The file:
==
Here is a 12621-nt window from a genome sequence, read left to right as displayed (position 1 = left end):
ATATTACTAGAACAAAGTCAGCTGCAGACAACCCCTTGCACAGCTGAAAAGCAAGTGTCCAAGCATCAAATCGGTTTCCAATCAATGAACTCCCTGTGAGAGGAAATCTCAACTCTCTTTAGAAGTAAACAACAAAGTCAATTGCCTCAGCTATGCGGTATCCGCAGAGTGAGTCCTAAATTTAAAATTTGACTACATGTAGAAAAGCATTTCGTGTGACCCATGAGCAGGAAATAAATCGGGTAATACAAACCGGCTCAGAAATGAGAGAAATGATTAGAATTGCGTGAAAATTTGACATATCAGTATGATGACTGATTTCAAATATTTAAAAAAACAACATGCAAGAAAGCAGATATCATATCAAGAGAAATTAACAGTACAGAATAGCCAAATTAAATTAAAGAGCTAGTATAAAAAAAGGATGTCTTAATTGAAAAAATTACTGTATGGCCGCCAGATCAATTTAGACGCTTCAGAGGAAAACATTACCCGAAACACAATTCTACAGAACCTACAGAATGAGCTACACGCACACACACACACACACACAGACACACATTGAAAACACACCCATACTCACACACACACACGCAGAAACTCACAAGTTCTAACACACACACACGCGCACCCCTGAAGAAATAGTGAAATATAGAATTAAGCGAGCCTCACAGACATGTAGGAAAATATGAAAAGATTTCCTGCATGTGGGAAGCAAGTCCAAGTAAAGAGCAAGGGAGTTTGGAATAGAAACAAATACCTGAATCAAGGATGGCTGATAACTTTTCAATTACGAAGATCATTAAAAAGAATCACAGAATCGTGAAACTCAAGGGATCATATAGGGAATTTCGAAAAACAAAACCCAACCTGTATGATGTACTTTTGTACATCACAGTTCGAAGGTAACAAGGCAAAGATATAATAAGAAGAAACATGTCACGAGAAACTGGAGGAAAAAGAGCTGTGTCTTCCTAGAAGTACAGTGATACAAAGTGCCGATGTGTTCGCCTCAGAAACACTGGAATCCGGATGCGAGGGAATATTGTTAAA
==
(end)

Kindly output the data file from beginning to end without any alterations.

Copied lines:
Here is a 12621-nt window from a genome sequence, read left to right as displayed (position 1 = left end):
ATATTACTAGAACAAAGTCAGCTGCAGACAACCCCTTGCACAGCTGAAAAGCAAGTGTCCAAGCATCAAATCGGTTTCCAATCAATGAACTCCCTGTGAGAGGAAATCTCAACTCTCTTTAGAAGTAAACAACAAAGTCAATTGCCTCAGCTATGCGGTATCCGCAGAGTGAGTCCTAAATTTAAAATTTGACTACATGTAGAAAAGCATTTCGTGTGACCCATGAGCAGGAAATAAATCGGGTAATACAAACCGGCTCAGAAATGAGAGAAATGATTAGAATTGCGTGAAAATTTGACATATCAGTATGATGACTGATTTCAAATATTTAAAAAAACAACATGCAAGAAAGCAGATATCATATCAAGAGAAATTAACAGTACAGAATAGCCAAATTAAATTAAAGAGCTAGTATAAAAAAAGGATGTCTTAATTGAAAAAATTACTGTATGGCCGCCAGATCAATTTAGACGCTTCAGAGGAAAACATTACCCGAAACACAATTCTACAGAACCTACAGAATGAGCTACACGCACACACACACACACACACAGACACACATTGAAAACACACCCATACTCACACACACACACGCAGAAACTCACAAGTTCTAACACACACACACGCGCACCCCTGAAGAAATAGTGAAATATAGAATTAAGCGAGCCTCACAGACATGTAGGAAAATATGAAAAGATTTCCTGCATGTGGGAAGCAAGTCCAAGTAAAGAGCAAGGGAGTTTGGAATAGAAACAAATACCTGAATCAAGGATGGCTGATAACTTTTCAATTACGAAGATCATTAAAAAGAATCACAGAATCGTGAAACTCAAGGGATCATATAGGGAATTTCGAAAAACAAAACCCAACCTGTATGATGTACTTTTGTACATCACAGTTCGAAGGTAACAAGGCAAAGATATAATAAGAAGAAACATGTCACGAGAAACTGGAGGAAAAAGAGCTGTGTCTTCCTAGAAGTACAGTGATACAAAGTGCCGATGTGTTCGCCTCAGAAACACTGGAATCCGGATGCGAGGGAATATTGTTAAA